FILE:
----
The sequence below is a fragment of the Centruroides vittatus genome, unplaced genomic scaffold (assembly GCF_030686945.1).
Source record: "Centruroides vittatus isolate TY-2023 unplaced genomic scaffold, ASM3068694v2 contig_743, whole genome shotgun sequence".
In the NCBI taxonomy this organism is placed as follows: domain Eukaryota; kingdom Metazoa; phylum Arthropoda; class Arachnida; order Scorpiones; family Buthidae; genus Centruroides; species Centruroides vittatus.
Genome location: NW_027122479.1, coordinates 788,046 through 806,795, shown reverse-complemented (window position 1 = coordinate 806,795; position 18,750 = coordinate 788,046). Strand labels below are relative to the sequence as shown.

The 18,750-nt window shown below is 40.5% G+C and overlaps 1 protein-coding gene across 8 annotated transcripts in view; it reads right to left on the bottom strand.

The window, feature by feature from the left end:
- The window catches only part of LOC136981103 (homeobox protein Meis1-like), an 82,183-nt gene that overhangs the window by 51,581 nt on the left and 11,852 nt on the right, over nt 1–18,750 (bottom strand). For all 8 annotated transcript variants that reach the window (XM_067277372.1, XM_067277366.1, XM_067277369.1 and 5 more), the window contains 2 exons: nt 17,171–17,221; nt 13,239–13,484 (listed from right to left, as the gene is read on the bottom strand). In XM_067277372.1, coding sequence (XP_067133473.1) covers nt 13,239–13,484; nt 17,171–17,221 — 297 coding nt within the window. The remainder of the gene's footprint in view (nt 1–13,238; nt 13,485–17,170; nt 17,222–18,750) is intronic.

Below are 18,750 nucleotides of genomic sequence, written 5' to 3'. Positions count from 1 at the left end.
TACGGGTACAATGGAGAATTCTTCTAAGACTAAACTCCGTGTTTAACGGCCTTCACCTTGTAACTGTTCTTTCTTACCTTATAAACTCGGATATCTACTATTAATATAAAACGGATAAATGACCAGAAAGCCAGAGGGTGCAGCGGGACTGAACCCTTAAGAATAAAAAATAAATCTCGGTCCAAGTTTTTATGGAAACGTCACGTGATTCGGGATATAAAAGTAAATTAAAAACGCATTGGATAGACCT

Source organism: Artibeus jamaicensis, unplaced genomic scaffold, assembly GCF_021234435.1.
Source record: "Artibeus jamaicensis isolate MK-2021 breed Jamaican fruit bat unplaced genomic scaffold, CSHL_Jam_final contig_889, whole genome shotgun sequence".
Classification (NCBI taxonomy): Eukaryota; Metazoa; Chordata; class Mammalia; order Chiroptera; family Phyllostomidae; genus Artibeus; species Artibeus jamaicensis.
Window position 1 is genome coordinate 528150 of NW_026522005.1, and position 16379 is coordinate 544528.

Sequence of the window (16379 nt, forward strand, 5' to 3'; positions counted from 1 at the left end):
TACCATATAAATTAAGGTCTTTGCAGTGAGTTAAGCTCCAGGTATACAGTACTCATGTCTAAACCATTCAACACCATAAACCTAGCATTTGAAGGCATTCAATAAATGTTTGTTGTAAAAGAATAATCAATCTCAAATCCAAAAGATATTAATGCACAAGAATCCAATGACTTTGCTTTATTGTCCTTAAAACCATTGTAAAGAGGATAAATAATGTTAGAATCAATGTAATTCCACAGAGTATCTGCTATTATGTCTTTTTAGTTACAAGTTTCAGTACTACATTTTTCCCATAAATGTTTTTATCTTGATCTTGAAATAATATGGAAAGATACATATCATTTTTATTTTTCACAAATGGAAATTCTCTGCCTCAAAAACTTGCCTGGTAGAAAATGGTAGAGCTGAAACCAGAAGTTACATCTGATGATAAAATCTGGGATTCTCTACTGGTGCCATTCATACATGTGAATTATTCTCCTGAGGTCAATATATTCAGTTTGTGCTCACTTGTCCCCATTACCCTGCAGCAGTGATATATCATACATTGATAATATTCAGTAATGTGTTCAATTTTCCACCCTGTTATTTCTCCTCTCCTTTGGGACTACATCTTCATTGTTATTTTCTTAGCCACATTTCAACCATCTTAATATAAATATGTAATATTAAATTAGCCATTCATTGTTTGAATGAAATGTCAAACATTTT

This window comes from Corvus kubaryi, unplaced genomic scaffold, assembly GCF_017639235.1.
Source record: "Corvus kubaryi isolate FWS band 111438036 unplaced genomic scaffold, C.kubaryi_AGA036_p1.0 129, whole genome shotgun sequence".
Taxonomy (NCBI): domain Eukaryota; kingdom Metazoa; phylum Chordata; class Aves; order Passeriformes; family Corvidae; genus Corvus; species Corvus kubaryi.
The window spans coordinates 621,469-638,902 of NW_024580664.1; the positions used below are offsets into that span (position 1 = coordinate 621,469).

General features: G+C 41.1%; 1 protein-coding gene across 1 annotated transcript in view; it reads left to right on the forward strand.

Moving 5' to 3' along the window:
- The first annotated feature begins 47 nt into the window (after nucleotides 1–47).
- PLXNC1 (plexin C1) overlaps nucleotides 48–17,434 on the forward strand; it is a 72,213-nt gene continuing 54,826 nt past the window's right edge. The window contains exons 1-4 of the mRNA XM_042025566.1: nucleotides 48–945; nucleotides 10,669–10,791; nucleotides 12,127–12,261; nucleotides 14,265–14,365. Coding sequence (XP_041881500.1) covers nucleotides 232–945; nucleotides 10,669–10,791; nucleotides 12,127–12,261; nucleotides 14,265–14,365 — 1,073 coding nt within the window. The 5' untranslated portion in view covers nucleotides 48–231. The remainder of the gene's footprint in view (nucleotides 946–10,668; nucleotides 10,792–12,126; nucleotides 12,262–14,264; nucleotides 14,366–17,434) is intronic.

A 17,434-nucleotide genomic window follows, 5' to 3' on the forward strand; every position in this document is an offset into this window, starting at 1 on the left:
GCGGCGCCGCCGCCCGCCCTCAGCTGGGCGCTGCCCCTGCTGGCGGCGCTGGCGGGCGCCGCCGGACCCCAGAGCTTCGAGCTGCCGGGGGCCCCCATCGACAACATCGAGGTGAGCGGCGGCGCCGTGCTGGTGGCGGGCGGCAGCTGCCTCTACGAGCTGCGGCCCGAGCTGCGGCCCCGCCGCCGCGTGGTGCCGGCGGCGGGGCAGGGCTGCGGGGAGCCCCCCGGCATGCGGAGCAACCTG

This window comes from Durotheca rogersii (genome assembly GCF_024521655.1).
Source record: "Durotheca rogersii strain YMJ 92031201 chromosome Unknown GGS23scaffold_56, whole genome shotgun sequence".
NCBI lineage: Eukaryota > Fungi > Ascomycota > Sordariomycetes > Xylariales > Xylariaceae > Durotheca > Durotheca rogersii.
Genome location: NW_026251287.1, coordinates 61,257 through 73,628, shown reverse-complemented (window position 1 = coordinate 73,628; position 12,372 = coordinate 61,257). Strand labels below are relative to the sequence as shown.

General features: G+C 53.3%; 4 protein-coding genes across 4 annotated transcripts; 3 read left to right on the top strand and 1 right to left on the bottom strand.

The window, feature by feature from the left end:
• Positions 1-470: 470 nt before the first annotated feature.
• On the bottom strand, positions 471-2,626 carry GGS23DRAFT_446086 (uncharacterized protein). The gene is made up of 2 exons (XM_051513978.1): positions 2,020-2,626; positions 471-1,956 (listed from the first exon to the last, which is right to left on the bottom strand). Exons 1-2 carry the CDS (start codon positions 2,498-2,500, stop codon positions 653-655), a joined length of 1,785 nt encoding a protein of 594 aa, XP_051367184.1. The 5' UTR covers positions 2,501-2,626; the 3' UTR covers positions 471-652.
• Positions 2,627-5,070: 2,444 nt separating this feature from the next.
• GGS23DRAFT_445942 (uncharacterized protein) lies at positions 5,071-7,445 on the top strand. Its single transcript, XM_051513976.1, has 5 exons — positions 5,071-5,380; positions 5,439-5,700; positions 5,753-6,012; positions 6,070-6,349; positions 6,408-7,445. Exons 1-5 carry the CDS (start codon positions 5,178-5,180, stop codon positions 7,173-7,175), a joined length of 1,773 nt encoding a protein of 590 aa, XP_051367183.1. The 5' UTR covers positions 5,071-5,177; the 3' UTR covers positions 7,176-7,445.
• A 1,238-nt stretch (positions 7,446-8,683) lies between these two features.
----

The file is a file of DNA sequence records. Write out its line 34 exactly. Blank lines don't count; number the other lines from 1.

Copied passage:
• Positions 2,627-5,070: 2,444 nt separating this feature from the next.